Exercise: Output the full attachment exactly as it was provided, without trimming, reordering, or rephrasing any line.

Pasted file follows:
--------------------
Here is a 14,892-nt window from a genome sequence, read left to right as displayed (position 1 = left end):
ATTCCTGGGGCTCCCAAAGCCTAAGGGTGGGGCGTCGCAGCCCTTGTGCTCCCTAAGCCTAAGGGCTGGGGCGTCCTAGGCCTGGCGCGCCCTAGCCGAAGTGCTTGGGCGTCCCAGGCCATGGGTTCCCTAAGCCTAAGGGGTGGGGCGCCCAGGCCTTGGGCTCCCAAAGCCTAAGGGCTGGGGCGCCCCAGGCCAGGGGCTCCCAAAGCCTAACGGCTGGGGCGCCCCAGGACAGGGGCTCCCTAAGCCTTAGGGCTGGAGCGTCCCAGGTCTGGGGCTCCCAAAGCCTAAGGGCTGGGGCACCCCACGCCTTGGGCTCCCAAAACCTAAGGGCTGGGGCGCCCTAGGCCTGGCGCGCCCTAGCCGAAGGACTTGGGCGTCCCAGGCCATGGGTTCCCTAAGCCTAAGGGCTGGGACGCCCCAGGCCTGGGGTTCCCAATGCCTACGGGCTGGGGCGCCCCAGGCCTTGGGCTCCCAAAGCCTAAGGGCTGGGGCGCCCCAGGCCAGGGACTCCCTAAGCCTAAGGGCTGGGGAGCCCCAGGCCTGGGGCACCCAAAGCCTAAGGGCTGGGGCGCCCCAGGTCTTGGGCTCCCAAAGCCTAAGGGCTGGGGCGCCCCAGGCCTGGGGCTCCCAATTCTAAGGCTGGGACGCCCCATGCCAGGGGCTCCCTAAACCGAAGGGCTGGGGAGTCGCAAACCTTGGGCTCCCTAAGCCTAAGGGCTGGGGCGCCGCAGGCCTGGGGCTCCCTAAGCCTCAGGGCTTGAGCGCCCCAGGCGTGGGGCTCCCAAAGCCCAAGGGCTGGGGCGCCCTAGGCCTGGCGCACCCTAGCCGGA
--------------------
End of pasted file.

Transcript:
Here is a 14,892-nt window from a genome sequence, read left to right as displayed (position 1 = left end):
ATTCCTGGGGCTCCCAAAGCCTAAGGGTGGGGCGTCGCAGCCCTTGTGCTCCCTAAGCCTAAGGGCTGGGGCGTCCTAGGCCTGGCGCGCCCTAGCCGAAGTGCTTGGGCGTCCCAGGCCATGGGTTCCCTAAGCCTAAGGGGTGGGGCGCCCAGGCCTTGGGCTCCCAAAGCCTAAGGGCTGGGGCGCCCCAGGCCAGGGGCTCCCAAAGCCTAACGGCTGGGGCGCCCCAGGACAGGGGCTCCCTAAGCCTTAGGGCTGGAGCGTCCCAGGTCTGGGGCTCCCAAAGCCTAAGGGCTGGGGCACCCCACGCCTTGGGCTCCCAAAACCTAAGGGCTGGGGCGCCCTAGGCCTGGCGCGCCCTAGCCGAAGGACTTGGGCGTCCCAGGCCATGGGTTCCCTAAGCCTAAGGGCTGGGACGCCCCAGGCCTGGGGTTCCCAATGCCTACGGGCTGGGGCGCCCCAGGCCTTGGGCTCCCAAAGCCTAAGGGCTGGGGCGCCCCAGGCCAGGGACTCCCTAAGCCTAAGGGCTGGGGAGCCCCAGGCCTGGGGCACCCAAAGCCTAAGGGCTGGGGCGCCCCAGGTCTTGGGCTCCCAAAGCCTAAGGGCTGGGGCGCCCCAGGCCTGGGGCTCCCAATTCTAAGGCTGGGACGCCCCATGCCAGGGGCTCCCTAAACCGAAGGGCTGGGGAGTCGCAAACCTTGGGCTCCCTAAGCCTAAGGGCTGGGGCGCCGCAGGCCTGGGGCTCCCTAAGCCTCAGGGCTTGAGCGCCCCAGGCGTGGGGCTCCCAAAGCCCAAGGGCTGGGGCGCCCTAGGCCTGGCGCACCCTAGCCGGA